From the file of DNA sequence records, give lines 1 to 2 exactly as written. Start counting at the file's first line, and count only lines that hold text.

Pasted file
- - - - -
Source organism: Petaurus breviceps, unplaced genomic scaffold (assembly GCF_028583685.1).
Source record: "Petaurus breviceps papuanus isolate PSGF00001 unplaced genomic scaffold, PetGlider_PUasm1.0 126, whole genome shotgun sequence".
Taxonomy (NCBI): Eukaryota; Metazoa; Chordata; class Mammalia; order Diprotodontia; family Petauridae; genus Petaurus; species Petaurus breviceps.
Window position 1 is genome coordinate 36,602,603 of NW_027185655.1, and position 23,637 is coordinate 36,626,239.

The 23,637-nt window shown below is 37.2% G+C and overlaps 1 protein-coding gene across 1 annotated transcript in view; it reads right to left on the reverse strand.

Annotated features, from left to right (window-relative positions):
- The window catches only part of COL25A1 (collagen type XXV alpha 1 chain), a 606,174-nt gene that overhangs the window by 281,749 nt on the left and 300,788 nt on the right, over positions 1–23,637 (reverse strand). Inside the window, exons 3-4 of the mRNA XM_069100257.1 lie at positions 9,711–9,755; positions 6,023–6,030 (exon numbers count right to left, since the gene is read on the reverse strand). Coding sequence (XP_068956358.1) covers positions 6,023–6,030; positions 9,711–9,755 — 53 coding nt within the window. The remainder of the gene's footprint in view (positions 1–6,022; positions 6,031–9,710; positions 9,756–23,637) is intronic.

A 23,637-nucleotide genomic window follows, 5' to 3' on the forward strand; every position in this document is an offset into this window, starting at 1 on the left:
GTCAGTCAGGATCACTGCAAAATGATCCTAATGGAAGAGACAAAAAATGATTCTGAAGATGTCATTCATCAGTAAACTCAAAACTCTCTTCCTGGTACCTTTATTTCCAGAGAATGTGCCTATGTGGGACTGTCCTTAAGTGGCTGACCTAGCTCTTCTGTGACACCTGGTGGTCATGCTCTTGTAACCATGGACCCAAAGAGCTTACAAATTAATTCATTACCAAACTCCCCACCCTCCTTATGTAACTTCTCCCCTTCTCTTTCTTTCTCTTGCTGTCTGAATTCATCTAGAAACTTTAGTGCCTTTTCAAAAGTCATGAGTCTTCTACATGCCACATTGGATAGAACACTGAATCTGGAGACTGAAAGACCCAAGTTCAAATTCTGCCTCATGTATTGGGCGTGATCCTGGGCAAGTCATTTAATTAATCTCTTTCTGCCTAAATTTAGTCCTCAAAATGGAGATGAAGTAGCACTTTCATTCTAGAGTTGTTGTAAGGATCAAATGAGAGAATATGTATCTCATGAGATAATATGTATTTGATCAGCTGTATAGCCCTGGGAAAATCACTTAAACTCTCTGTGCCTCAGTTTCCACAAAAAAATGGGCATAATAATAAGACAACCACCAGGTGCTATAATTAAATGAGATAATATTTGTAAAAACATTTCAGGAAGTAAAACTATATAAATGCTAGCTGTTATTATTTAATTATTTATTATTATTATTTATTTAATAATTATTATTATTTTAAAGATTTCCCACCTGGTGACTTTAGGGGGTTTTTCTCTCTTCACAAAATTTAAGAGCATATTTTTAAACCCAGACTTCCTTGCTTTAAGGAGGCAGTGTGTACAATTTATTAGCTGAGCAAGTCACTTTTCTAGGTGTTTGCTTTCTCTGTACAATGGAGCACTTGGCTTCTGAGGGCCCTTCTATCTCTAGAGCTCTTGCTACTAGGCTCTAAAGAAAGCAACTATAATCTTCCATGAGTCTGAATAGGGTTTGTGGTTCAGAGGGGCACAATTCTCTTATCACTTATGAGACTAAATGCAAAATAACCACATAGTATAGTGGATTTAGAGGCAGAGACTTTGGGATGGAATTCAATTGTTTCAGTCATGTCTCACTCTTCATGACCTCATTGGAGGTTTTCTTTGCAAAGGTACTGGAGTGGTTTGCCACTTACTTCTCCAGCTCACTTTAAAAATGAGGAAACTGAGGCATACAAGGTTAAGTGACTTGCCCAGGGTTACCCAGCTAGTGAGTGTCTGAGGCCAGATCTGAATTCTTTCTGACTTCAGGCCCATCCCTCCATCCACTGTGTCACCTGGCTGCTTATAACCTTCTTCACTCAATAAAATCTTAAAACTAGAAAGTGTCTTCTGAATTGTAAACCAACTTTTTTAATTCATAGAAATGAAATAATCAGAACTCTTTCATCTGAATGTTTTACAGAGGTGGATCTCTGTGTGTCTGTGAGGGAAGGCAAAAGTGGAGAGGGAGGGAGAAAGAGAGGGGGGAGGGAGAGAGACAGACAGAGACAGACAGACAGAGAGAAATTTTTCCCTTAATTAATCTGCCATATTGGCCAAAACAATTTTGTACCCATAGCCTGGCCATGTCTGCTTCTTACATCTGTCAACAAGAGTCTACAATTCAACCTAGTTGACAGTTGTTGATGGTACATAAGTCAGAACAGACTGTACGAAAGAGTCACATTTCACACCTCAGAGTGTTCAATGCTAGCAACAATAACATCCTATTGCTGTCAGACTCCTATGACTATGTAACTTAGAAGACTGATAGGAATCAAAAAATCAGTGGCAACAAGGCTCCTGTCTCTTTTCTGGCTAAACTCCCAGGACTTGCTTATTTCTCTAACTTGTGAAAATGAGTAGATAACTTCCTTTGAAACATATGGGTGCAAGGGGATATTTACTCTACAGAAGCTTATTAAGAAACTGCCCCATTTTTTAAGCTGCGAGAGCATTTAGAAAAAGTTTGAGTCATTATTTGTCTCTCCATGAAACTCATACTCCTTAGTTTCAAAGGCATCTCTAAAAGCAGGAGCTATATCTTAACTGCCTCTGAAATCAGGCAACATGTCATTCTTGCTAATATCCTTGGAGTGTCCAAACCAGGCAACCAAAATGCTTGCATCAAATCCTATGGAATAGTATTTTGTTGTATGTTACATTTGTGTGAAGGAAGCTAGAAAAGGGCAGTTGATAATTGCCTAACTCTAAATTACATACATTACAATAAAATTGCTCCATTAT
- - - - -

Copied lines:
Source organism: Petaurus breviceps, unplaced genomic scaffold (assembly GCF_028583685.1).
Source record: "Petaurus breviceps papuanus isolate PSGF00001 unplaced genomic scaffold, PetGlider_PUasm1.0 126, whole genome shotgun sequence".